In any case, Transfield’s business and investment practices place it at the centre of the infrastructure development required by the multinationals to enable them to squeeze more and more profit out of the Australian people.

It has contracts with coal seam gas operators in the Surat Basin south-west of Gladstone, has major defence industry contracts for "garrison support services" at military facilities throughout the country, runs some of the biggest Public Private Partnerships projects in Australia, and was a major player in 1999 in the privatization of Australian Defence Industries which opened the war supplies sector to the US, French and British companies which now operate in Australia.

Shepherd is no shrinking violet.

He has spoken out strongly against the carbon tax ("We are a carbon-intense economy…we should do everything in our power to protect that"), and strongly supported Rudd’s "Big Australia" proposal for a population of 36 million. "Our domestic consumption base is too narrow to support the industries we need," he told the Australian Financial Review on 25 November. It was a fairly blunt statement that the basis for determining the size of our population is the need for capital to continuously accumulate. More people, more infrastructure, more Transfield profit.
What else does Shepherd have in his sights?

The big ticket item is industrial relations. He hankers for the days of WorkChoices and says that Fair Work Australia is flawed. Actually, FWA works pretty well for the ruling class as the Qantas and Victorian Nurses’ disputes have shown. But having the power to fine and jail unionists who dare go beyond "protected" industrial action is not enough for Shepherd - he wants individual work contracts back!

"I certainly have no problems if companies want individual contracts and employees want to do that," he told the AFR.

He also wants the Federal budget back in surplus "as quickly as possible", even if it means "cutting the cloth" to decrease government expenditure.

Education comes in for a big serve from Shepherd who complains of its "abysmal failure" to provide industry with a skilled workforce.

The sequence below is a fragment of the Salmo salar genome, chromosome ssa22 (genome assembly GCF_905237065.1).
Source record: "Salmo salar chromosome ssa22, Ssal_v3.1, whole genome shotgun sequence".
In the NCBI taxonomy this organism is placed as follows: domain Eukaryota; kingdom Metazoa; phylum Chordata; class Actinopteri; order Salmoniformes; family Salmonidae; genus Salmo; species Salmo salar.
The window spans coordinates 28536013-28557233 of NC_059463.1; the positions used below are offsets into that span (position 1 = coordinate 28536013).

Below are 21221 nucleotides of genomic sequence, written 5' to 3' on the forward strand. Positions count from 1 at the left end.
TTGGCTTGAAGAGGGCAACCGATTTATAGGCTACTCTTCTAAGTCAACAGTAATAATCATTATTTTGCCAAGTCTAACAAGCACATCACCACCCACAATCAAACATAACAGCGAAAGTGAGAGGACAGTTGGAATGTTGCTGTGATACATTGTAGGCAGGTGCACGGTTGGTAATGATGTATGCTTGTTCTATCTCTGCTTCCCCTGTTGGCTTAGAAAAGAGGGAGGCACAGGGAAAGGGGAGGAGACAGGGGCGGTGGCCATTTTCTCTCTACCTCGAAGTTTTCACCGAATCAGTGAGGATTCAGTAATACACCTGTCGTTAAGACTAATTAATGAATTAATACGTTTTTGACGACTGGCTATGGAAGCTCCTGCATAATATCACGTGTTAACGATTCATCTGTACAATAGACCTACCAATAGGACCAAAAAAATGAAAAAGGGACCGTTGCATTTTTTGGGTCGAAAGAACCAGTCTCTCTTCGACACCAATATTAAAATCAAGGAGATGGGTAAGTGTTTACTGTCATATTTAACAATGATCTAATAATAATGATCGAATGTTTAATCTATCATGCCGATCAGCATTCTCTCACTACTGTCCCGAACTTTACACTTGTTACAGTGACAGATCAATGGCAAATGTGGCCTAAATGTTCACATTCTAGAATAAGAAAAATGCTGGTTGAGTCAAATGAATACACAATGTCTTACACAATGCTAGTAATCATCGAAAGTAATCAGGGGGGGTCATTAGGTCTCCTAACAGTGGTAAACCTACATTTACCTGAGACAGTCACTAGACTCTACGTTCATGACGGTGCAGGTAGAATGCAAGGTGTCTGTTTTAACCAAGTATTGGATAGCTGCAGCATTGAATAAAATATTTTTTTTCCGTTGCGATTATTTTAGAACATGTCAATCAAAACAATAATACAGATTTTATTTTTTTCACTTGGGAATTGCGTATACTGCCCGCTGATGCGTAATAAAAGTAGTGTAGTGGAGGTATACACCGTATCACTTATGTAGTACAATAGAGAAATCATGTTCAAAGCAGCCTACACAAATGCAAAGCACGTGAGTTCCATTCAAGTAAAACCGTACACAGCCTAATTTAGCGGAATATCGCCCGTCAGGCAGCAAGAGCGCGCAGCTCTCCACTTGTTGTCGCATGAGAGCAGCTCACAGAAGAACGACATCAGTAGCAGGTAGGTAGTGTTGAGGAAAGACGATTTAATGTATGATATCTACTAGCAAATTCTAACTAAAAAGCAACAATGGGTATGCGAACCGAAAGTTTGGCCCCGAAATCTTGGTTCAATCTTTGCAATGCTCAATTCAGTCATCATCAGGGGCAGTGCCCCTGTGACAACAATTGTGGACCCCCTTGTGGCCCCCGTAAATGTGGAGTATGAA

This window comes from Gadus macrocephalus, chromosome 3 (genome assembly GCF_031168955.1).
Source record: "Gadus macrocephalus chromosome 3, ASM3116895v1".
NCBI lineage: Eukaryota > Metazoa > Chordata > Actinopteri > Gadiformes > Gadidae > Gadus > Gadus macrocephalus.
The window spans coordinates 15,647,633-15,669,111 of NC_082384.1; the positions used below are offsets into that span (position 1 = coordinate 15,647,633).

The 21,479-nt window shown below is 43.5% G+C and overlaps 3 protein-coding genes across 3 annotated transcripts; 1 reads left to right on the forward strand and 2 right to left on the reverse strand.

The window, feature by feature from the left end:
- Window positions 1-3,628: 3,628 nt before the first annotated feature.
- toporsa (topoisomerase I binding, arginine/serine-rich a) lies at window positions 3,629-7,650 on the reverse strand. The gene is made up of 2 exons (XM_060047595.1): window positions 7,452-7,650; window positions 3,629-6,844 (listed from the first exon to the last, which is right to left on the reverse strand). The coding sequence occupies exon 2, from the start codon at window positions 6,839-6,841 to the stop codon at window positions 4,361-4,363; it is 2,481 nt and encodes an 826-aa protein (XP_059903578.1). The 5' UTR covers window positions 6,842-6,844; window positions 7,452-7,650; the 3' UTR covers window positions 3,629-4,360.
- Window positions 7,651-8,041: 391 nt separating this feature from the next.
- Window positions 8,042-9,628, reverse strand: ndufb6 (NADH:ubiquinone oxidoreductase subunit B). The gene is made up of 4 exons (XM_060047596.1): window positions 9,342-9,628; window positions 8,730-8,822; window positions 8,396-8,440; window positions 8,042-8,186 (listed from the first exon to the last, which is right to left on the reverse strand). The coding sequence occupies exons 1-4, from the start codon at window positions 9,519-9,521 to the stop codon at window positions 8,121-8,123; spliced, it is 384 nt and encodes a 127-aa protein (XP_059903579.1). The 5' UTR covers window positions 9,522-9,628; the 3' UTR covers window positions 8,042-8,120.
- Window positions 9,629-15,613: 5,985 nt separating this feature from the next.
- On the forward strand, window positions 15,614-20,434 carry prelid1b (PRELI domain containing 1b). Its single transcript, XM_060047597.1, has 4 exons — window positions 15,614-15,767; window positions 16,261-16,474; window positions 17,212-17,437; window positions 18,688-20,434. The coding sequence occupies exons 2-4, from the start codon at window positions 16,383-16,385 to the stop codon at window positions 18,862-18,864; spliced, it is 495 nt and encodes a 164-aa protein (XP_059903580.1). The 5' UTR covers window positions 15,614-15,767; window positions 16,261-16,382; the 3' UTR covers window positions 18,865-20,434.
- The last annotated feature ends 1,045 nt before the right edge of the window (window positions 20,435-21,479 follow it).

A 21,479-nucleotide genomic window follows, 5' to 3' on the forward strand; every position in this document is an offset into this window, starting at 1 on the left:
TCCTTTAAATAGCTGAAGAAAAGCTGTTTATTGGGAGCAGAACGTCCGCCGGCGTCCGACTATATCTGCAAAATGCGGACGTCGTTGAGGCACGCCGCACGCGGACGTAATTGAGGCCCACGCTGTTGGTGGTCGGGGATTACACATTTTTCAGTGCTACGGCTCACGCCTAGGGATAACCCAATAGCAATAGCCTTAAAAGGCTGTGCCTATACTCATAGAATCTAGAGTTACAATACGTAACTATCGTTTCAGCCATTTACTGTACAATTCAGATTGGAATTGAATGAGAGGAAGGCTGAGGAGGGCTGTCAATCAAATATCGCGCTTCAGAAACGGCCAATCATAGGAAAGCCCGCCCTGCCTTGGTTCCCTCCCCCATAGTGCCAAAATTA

But what about a social vision for the country, for something that goes beyond the greedy demands of big business?

With more and more people outraged at sky-rocketing CEO salaries, Shepherd is simply dismissive. "Who cares? It’s irrelevant," he told the AFR.

That’s small consolation for the "overwhelming majority of the Australian community (that) is sensible, frugal and hardworking". Noses down, bums in the air and keep slaving folks while those who wallow in wealth praise you for your "frugality"!

But at least the social democrats can be pleased with the praise Shepherd heaps on Hawke, Keating and Kelty. They knew how to use class collaborationist policy to achieve an "integrated" populace without division "into a political class, a business class, and a working class".

Shepherd is not going to go away, but neither are the Australian people.

There are very good signs of an increasing awareness of the injustices of mega-wealth on one side for a tiny handful, and of "frugality" and "cloth-cutting" for the "overwhelming majority of the Australian community".

And that is leading to a rising tide of struggle, and to a willingness to defy rulings and injunctions against the very actions that are needed to address the yawning gaps between rich and poor in the country.

Let the Business Council be warned - the people are on the move!

Thursday, November 17, 2011

Murdoch’s Australian spruiks the US line

The Australian is a disgusting rag. It’s made up of about 20% distorted news and 80% open or disguised opinion pieces and editorial columns justifying the spin.

As if it’s not bad enough that it has its own stable of hacks like Greg Sheridan, Janet Albrechtsen et al, it has a coterie of former Labor politicians and tame-cat academics who can be relied upon to keep the discourse within the parameters of safe discussion.